Baaa Baa Black Sheep, The Fleeced Fleece
Big Sky, 2019
120pp., pbk., RRP $A12.99
Sheep go to a lot of trouble to grow their wool to keep themselves warm, but as soon as it gets to a certain length the farmer shears it off and sells it, often making a lot of money for it, particularly if it is black like Baaa Baa’s. Surrounded by high fences, spotlights and video cameras so neither she nor her wool could be stolen, Baaa Baa was fed the best food and was shorn twice a year whereas her lighter cousins were only shorn once. Once shorn the wool was stored in a closely-monitored control centre with television surveillance so it is certainly precious. So when Farmer Fred sells one of the three precious bags to the local headmaster, another to Dame Horrida and the third to Theodore Thumpnose, the local bully, when he could have got much for it at the wool market, suspicions are raised….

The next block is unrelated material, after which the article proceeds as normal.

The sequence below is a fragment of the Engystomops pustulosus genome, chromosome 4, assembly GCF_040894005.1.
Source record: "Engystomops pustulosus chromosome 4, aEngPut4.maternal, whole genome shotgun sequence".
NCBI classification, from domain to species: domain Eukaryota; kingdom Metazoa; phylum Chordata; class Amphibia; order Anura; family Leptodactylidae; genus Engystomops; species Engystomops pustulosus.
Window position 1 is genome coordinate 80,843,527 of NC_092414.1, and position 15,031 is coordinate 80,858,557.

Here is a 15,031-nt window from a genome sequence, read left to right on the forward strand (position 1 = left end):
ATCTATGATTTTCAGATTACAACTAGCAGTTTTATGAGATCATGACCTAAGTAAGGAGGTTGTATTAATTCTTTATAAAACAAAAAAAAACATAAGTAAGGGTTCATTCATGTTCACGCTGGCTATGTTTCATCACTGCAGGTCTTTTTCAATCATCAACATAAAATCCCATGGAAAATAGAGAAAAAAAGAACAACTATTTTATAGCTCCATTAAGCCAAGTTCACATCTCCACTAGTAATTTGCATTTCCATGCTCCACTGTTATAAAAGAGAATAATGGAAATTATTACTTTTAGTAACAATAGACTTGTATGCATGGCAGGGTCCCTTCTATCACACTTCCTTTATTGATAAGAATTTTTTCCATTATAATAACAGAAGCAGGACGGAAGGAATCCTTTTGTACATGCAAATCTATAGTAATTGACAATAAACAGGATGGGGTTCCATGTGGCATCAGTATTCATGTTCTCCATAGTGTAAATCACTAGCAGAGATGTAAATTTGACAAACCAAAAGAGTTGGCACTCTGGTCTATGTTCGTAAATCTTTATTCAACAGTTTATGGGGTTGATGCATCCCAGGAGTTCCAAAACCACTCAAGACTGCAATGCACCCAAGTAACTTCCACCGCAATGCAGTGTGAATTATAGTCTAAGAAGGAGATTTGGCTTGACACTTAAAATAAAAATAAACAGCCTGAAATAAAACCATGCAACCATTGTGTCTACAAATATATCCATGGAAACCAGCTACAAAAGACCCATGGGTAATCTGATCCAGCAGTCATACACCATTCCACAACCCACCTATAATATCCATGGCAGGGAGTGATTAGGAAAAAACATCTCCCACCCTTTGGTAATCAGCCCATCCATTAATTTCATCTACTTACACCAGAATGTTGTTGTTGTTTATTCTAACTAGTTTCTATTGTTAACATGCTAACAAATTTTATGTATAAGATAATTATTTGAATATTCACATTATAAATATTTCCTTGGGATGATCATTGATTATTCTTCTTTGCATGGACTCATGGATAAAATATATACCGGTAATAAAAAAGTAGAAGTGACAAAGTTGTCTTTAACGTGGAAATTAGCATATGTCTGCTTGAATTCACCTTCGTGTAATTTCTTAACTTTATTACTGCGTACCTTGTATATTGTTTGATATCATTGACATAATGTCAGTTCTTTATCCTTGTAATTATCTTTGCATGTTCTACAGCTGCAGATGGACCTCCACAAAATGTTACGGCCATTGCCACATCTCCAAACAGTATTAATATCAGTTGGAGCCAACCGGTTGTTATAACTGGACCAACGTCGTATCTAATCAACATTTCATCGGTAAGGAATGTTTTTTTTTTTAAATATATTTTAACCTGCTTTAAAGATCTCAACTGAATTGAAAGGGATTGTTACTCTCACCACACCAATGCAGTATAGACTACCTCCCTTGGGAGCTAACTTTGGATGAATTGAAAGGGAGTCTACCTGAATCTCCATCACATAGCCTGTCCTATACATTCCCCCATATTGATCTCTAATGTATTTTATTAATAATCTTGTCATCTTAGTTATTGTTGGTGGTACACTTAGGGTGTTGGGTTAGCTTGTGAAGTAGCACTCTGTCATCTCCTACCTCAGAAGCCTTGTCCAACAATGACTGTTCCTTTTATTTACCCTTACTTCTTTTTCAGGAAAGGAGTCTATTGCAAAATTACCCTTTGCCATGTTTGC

This is the first of seven stories investigating the crimes in the nursery rhymes that little ones hear so often. Told in an interesting style where the narrator and an imaginary reader engage in a conversation, as though the narrator is anticipating the questions a real reader might ask, it is engaging and different and designed to appeal to the newly-independent reader who is ready to move on but would still benefit from the familiarity of known characters. It is reminiscent of the fractured fairytale format where something well-known is turned on its head and examined more closely, told from a different perspective and raises issues that might not otherwise have been thought about.
Cleverly illustrated by David Atze that takes it out of the realm of the usual cutsie graphics of nursery rhymes, this is fun and perfect for those who like something out of left-field.